Wednesday, January 12, 2011

Saturday. Dobbin hits the road

We got Dobbin and got cycling, and got a taste of the infamous ruta 40

Map of route 

Having been told dobbin would not arrive until midday, and being skeptical about even that given he was already 2 days late, we took a relatively lazy morning. We enjoyed our 10 peso breakfast of bread and a hot drink, and checked out at 10 on the dot. Being three blocks to the cargo depot we hefted the bags around there and just as we approached Emma exclaimed "Dobbin!". I assumed at first she was optimisticly calling in case he was nearby, but no she had indeed spotted him sat outside the depot. Evidently too large or troublesome to have been carried inside at that point. We ran up, saw he was looking very well indeed, and ran in to do paperwork. Funnily enough the staff knew exactly what we were there for, and made some humorous comments including something about azul. I said "Si, la bicicaleta azul!" But it turned out they were implying the blue sack truck sat beside him. We had a laugh about that and I reaffirmed it was very definitely that blue bici I was collecting.

Despite him arriving in fine condition it still took over an hour to get him road ready, removing all the wrap and pipe lagging and getting everything straight, plus improvising a replacement for the missing mudguard bolt with a cable tie (...what else!)

We were keen to hit the road, so around midday we rolled out of town and onto ruta 3, dual carriageway for the first 20 km. In retrospect, we weren't fully prepared for the day ahead, but it was all fairly easy going to start with so we didn't think much of it. Past the town airport, we turned to face due east and got a taster of what was to come: solid headwind, slowing us so we'd feel happy if we held 10 mph. Couple hours later, after our first police checkpoint (what exactly do they do with these stacks of ID card numbers collected every minute?) we reached the turning for the fabled ruta 40 road. This was the very southern end of this 'back road' route the stretches almost the whole length of the country along the western (Andes) side. It's far less inhabited, as well as far lower grade, than the eastern highway we'd come down on the bus the days previous.  This was little concern to us though, as we were only to follow it for the first 200k or so, taking us across the country from Atlantic almost to the Pacific and leaving before the real distance started. We had to negotiate a slightly peculiar road block to join it, but then were delighted to find good quality newly laid tarmac, not the ripio (gravel) we'd read so much about.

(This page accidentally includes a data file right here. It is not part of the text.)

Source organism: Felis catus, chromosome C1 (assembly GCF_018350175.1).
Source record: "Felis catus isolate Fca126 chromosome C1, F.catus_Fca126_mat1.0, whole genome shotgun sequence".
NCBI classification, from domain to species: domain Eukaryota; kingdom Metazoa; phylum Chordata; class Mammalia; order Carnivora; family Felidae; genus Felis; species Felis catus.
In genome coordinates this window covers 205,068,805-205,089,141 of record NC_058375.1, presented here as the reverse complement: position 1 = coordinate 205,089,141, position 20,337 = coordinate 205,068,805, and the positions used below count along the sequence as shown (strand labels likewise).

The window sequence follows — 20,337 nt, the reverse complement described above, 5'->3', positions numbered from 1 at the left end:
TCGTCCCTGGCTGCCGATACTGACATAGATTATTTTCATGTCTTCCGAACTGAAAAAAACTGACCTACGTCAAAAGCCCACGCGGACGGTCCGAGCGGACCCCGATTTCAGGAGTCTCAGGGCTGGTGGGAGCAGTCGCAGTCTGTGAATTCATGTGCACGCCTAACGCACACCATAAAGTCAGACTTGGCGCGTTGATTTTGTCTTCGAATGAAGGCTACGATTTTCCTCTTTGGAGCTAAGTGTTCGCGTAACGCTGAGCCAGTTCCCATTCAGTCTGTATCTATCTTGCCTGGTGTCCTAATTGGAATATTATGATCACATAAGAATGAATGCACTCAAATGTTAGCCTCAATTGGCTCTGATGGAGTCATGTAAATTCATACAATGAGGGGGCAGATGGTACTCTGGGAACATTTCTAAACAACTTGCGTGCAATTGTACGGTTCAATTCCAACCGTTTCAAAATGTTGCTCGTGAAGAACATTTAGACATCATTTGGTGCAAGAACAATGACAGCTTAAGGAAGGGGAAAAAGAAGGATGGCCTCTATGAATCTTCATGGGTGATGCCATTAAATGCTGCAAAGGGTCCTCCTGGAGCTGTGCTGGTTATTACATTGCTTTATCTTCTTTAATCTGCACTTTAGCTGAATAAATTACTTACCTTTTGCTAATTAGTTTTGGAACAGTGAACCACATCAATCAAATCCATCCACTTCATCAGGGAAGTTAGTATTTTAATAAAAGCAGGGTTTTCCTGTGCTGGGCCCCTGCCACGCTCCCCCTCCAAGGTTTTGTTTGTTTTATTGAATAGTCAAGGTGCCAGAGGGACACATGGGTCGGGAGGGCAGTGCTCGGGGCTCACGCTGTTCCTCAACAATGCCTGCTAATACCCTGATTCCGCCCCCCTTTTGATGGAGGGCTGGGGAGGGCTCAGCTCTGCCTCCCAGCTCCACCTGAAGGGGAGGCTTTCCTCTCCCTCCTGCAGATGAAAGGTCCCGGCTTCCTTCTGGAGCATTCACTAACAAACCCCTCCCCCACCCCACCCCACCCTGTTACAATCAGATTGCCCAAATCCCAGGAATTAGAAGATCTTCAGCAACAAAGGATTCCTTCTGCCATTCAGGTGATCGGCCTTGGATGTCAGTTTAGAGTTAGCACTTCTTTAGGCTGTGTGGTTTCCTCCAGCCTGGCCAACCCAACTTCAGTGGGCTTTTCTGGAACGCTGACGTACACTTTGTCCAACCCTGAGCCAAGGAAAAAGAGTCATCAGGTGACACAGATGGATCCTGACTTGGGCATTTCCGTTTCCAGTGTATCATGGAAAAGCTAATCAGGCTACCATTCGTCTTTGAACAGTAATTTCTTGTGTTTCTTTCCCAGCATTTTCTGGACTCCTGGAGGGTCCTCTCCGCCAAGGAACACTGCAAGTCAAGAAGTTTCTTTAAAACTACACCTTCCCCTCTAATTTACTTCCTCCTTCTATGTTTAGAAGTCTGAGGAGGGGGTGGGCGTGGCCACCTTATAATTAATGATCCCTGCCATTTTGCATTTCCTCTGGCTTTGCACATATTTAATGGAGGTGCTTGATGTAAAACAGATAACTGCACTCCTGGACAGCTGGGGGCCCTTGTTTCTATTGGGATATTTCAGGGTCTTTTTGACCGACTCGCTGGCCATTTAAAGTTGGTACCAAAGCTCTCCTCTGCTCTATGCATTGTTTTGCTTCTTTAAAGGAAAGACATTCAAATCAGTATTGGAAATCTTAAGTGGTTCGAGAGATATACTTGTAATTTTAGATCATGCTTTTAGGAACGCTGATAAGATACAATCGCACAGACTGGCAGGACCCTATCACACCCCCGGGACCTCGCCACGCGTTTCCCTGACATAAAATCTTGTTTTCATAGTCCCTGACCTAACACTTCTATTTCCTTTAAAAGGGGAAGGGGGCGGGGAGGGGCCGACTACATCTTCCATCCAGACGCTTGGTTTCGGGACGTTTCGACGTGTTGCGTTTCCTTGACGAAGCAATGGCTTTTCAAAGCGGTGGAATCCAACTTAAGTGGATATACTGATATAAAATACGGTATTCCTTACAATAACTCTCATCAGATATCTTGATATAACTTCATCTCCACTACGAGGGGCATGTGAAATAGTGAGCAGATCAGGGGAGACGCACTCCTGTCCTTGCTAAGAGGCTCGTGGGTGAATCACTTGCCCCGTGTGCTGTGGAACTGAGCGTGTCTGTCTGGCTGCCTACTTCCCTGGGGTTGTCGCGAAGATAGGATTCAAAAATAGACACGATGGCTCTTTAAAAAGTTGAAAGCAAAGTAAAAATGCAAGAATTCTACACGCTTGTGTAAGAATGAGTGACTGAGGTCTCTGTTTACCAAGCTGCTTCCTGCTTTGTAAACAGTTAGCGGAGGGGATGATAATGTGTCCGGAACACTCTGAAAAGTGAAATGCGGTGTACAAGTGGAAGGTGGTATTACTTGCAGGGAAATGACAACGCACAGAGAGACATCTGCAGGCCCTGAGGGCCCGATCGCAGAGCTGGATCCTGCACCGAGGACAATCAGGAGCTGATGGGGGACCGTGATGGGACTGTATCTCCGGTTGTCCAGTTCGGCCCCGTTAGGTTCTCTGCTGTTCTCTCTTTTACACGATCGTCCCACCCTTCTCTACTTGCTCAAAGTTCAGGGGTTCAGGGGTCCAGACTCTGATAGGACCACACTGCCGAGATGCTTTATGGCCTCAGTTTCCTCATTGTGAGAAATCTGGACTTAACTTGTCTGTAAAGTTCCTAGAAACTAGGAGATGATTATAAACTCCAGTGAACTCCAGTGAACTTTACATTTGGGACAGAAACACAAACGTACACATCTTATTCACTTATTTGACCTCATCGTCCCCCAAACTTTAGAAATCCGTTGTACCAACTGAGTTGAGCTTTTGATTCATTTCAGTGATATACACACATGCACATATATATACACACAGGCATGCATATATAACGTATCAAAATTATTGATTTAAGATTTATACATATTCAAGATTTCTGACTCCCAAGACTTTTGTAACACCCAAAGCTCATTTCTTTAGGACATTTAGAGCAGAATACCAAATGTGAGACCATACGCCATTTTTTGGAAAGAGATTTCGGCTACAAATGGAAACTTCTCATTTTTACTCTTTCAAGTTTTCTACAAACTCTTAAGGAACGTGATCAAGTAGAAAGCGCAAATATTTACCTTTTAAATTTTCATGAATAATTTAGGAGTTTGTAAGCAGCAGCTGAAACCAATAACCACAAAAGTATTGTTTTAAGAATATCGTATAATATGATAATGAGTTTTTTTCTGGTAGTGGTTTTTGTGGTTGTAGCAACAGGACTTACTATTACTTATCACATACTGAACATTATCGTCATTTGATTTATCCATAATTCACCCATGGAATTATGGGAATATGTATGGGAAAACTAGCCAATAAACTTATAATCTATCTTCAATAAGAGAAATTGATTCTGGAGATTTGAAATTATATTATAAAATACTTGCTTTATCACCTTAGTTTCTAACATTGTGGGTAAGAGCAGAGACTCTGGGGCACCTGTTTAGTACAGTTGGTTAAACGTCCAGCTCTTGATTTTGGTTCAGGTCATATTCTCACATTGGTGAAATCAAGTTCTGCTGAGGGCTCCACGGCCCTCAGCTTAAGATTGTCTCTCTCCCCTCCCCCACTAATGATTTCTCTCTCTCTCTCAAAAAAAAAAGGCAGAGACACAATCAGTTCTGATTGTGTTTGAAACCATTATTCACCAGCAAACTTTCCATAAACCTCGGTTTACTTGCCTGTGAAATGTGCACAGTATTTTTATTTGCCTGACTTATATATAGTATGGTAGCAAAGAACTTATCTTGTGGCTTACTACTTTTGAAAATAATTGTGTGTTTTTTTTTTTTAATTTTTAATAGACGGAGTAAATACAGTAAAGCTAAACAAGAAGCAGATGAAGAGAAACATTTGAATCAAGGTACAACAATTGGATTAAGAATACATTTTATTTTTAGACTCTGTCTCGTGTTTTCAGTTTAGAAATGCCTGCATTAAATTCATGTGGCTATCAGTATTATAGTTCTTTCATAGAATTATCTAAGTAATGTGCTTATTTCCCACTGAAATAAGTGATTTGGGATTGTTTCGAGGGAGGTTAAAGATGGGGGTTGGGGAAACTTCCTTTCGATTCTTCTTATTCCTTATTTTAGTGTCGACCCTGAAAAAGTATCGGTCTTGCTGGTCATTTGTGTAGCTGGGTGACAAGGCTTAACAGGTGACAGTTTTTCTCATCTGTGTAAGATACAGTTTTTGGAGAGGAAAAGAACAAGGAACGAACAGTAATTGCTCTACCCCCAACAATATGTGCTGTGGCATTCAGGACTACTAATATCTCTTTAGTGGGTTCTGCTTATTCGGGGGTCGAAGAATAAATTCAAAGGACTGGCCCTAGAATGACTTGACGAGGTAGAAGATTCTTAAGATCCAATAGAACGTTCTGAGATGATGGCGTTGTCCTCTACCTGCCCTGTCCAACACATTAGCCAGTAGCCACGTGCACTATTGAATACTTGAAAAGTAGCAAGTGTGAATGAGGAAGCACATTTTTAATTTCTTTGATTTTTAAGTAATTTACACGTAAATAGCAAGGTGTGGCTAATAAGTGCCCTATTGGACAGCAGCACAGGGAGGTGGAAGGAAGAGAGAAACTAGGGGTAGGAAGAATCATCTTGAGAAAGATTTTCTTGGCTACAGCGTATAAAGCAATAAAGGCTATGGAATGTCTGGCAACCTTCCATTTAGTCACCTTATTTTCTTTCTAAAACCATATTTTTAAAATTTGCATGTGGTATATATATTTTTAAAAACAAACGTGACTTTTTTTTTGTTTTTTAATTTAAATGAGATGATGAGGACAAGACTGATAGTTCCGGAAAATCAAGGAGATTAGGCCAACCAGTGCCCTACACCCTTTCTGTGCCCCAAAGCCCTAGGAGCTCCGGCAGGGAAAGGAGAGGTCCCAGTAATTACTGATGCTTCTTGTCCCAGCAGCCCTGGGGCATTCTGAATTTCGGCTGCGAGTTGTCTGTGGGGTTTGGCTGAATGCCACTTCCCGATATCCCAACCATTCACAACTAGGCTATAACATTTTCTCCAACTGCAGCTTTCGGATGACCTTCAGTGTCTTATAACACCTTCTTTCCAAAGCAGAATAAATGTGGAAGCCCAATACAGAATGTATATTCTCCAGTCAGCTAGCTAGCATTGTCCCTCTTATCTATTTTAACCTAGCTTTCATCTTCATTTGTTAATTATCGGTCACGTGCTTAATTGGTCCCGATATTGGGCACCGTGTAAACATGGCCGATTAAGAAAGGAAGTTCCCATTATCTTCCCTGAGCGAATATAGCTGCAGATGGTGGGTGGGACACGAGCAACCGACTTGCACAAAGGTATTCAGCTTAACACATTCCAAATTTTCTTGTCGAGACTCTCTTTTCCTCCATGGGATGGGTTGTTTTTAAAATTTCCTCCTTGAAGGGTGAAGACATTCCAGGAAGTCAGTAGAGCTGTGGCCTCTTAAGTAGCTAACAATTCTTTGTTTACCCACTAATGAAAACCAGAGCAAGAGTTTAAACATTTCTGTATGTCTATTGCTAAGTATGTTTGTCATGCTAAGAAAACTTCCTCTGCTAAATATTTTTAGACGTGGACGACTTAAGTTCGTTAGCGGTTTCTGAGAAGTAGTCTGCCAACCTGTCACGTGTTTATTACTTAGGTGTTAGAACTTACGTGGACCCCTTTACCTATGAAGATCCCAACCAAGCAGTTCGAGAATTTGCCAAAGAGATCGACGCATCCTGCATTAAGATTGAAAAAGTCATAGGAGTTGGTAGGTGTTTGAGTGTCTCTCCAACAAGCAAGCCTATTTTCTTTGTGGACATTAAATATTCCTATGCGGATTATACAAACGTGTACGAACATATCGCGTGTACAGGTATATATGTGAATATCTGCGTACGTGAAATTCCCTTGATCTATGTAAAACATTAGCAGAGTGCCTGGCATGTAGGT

As the afternoon progressed the wind got stronger and stronger. 10 mph was now a distant memory; we were pleased to hit 7. Around this point the reality started to dawn: this was not going to be the gradual build up to the ambitious cycling we have planned for later in the tour, this already was the main event. Furthermore, as afternoon turned to evening we came to understand the 'towns' sparsely dotted on our map are not necessarily even hamlets, but perhaps just a remote farmstead or abandoned buildings. This has big implications for our ability to pickup food, and more importantly water, as we progress. Still, at least we were well prepared with our expedition grade water filter and treatment tablets. Only, a water filter is not much use without water: the quite manageable 25 miles or so between rivers on our map is a serious undertaking when you're traveling at around 5mph. We already past the first river by the time we realized all this, and it turned out that was to be the only one we'd see that day.

We got pretty tired out by 6pm, especially me due to the extra effort needed for the steersman in windy weather, and only had one water bottle remaining so decided to camp down for the night and see if we could fair better in the morning. Finding a good spot to wildcamp is hard anytime, but ruta 40 passes through some of the most barren landscape: no hills (hence so much ground level wind), no plants (as nothing can grow beyond a foot high in this wind, and again meaning there's no shelter) so the best you can hope for is a mud mound left beside the road after the recent upgrade works. We eventually found one that gave some shelter from the wind, but left us more in view from the road than ideal but it would have to do. Then there was the small matter of dealing with the tufts of dry grass, that turned out to be surprisingly spiky - not what you want piercing your Therm-a-rest - but eventually we had a tent up. Some quick polenta and tomato sauce and we were done. Slept fine through the wind even with 2 hours of sunlight remaining.

It had been a tough day, but at least the road surface was good and maybe we'd get to Puerto natales in 3 days rather than the 2 originally hoped.